We conducted a population-based case-control study of single nucleotide polymorphisms (SNPs) in selected genes to find common variants that play a role in the etiology of limb deficiencies (LD)s. Included in the study were 389 infants with LDs of unknown cause and 980 unaffected controls selected from all births in New York State (NYS) for the years 1998 to 2005. We used cases identified from the NYS Department of Health (DOH) Congenital Malformations Registry. Genotypes were obtained for 132 SNPs in genes involved in limb development (SHH, WNT7A, FGF4, FGF8, FGF10, TBX3, TBX5, SALL4, GREM1, GDF5, CTNNB1, EN1, CYP26A1, CYP26B1), angiogenesis (VEGFA, HIF1A, NOS3), and coagulation (F2, F5, MTHFR). Genotype call rates were >97% and SNPs were tested for departure from Hardy-Weinberg expectations by race/ethnic subgroups. For each SNP, odds ratios (OR)s and confidence intervals (CI)s were estimated and corrected for multiple comparisons for all LDs combined and for LD subtypes. Among non-Hispanic white infants, associations between FGF10 SNPs rs10805683 and rs13170645 and all LDs combined were statistically significant following correction for multiple testing (OR=1.99; 95% CI=1.43-2.77; uncorrected p=0.000043 for rs10805683 heterozygous genotype, and OR=2.37; 95% CI=1.48-3.78; uncorrected p=0.00032 for rs13170645 homozygous minor genotype). We also observed suggestive evidence for associations with SNPs in other genes including CYP26B1 and WNT7A. Animal studies have shown that FGF10 induces formation of the apical ectodermal ridge and is necessary for limb development. Our data suggest that common variants in FGF10 increase the risk for a wide range of non-syndromic limb deficiencies.
limb deficiencies; polymorphisms; FGF10
Neural tube defects (NTDs) are common, serious malformations with a complex etiology that suggests involvement of both genetic and environmental factors. The authors evaluated maternal or offspring folate-related gene variants and interactions between the gene variants and maternal intake of folates on the risk of NTDs in their offspring. A case-control study was conducted on mothers and/or their fetuses and infants who were born in California from 1999–2003 with an NTD (cases n = 222, including 24 mother-infant pairs) or without a major malformation (controls n = 454, including 186 mother-infant pairs). Maternal intake of folates was assessed by food frequency questionnaire and genotyping was performed on samples from mothers and infants. For mothers in the lowest folate-intake group, risk of NTDs in offspring was significantly decreased for maternal MTHFR SNPs rs1476413, rs1801131 and rs1801133 (odds ratio (OR) = 0.55, 80% confidence interval (CI): 0.20, 1.48; OR = 0.58, 80% CI: 0.24, 1.43; OR = 0.69, 80% CI: 0.41, 1.17, respectively), and TYMS SNPs rs502396 and rs699517 (OR= 0.91, 80% CI: 0.53, 1.56; OR = 0.70, 80% CI: 0.38, 1.29). A gene-only effect was observed for maternal SHMT1 SNP rs669340 (OR = 0.69, 95% CI: 0.49, 0.96). When there was low maternal folate intake, risk of NTDs was significantly increased for infant MTHFD1 SNPs rs2236224, rs2236225 and rs11627387 (OR = 1.58, 80% CI: 0.99, 2.51; OR = 1.53, 80% CI: 0.95, 2.47; OR = 4.25, 80% CI: 2.33, 7.75, respectively) and SHMT1 SNP rs12939757 (OR = 2.01, 80% CI: 1.20, 3.37), but decreased for TYMS SNP rs2847153 (OR = 0.73, 80% CI: 0.37, 1.45). Although power to detect interaction effects was low for this birth defects association study, the gene-folate interactions observed in this study represent preliminary findings that will be useful for informing future studies on the complex etiology of NTDs.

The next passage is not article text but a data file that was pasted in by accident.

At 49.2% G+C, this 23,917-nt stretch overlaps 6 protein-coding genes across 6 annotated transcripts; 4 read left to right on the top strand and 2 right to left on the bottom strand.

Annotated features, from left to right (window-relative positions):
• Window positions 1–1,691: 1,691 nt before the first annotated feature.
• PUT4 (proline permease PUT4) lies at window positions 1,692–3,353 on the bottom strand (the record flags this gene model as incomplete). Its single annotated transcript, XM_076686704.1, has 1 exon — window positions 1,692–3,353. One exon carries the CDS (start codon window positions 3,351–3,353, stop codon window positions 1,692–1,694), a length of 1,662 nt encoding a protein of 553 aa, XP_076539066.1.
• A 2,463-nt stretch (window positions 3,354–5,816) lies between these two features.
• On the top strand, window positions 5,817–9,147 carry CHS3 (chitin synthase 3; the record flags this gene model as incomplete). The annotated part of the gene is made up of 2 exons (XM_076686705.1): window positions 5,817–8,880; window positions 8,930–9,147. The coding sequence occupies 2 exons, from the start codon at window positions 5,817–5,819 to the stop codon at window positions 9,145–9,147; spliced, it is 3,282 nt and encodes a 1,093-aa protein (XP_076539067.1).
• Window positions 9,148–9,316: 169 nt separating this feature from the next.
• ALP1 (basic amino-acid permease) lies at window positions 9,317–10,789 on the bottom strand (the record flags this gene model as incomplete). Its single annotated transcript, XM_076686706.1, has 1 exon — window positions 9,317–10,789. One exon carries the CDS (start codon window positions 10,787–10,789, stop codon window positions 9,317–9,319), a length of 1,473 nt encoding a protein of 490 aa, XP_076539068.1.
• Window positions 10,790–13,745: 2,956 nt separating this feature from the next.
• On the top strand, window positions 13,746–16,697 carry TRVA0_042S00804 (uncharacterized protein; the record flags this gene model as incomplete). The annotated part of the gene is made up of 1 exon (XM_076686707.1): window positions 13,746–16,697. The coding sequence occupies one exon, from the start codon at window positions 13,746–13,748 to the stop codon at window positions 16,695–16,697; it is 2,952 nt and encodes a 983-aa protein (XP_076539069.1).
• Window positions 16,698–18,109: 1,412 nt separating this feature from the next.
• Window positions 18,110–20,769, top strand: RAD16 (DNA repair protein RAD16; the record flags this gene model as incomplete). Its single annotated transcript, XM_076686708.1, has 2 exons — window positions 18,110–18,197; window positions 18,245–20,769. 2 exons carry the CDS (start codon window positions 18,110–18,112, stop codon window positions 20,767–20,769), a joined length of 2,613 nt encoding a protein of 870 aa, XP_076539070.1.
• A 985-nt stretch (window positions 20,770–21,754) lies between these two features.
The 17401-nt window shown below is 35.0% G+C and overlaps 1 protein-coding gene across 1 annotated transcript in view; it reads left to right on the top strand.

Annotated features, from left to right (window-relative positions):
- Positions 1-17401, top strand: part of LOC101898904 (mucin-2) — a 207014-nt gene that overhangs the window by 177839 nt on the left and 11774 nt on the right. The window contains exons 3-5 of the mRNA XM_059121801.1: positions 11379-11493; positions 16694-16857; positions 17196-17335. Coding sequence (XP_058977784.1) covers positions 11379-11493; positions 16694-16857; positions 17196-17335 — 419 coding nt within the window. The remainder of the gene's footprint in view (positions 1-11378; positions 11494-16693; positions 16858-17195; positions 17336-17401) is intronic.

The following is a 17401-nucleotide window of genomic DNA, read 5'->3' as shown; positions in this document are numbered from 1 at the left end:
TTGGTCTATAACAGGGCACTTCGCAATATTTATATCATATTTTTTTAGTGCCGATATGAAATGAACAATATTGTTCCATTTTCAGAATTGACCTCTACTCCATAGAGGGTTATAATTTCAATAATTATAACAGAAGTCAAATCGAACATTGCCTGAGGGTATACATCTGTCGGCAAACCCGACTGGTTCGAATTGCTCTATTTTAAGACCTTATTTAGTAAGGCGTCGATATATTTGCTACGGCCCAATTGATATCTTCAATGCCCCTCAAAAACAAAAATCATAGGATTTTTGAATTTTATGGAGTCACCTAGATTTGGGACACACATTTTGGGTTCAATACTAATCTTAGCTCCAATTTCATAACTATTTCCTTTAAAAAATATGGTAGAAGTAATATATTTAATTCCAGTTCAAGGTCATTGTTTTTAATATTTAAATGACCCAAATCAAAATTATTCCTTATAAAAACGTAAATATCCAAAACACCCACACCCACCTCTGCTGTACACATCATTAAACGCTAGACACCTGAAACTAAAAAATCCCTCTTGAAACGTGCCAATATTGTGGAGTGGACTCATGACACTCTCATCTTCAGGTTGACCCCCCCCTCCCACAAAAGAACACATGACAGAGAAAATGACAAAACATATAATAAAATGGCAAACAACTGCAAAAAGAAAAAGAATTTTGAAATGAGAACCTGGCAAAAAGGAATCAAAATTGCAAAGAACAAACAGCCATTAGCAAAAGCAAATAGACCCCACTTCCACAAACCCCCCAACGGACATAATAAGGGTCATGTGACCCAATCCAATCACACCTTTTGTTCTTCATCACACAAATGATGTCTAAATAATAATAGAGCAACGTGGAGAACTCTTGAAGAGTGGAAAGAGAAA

Congenital Abnormalities; Folic Acid; Genetic Association Studies; Molecular Epidemiology; Neural Tube Defects; Maternal Nutritional Physiological Phenomena; Nervous System Malformations; Nutrigenomics
Chromosome 8p23.1 is a common hotspot associated with major congenital malformations, including congenital diaphragmatic hernia (CDH) and cardiac defects. We present findings from high-resolution arrays in patients who carry a loss (n =18) or a gain (n =1) of sub-band 8p23.1. We confirm a region involved in both diaphragmatic and heart malformations. Results from a novel CNVConnect algorithm, prioritizing protein–protein interactions between products of genes in the 8p23.1 hotspot and products of previously known CDH causing genes, implicated GATA4, NEIL2, and SOX7 in diaphragmatic defects. Sequence analysis of these genes in 226 chromosomally normal CDH patients, as well as in a small number of deletion 8p23.1 patients, showed rare unreported variants in the coding region; these may be contributing to the diaphragmatic phenotype. We also demonstrated that two of these three genes were expressed in the E11.5–12.5 primordial mouse diaphragm, the developmental stage at which CDH is thought to occur. This combination of bioinformatics and expression studies can be applied to other chromosomal hotspots, as well as private microdeletions or microduplications, to identify causative genes and their interaction networks.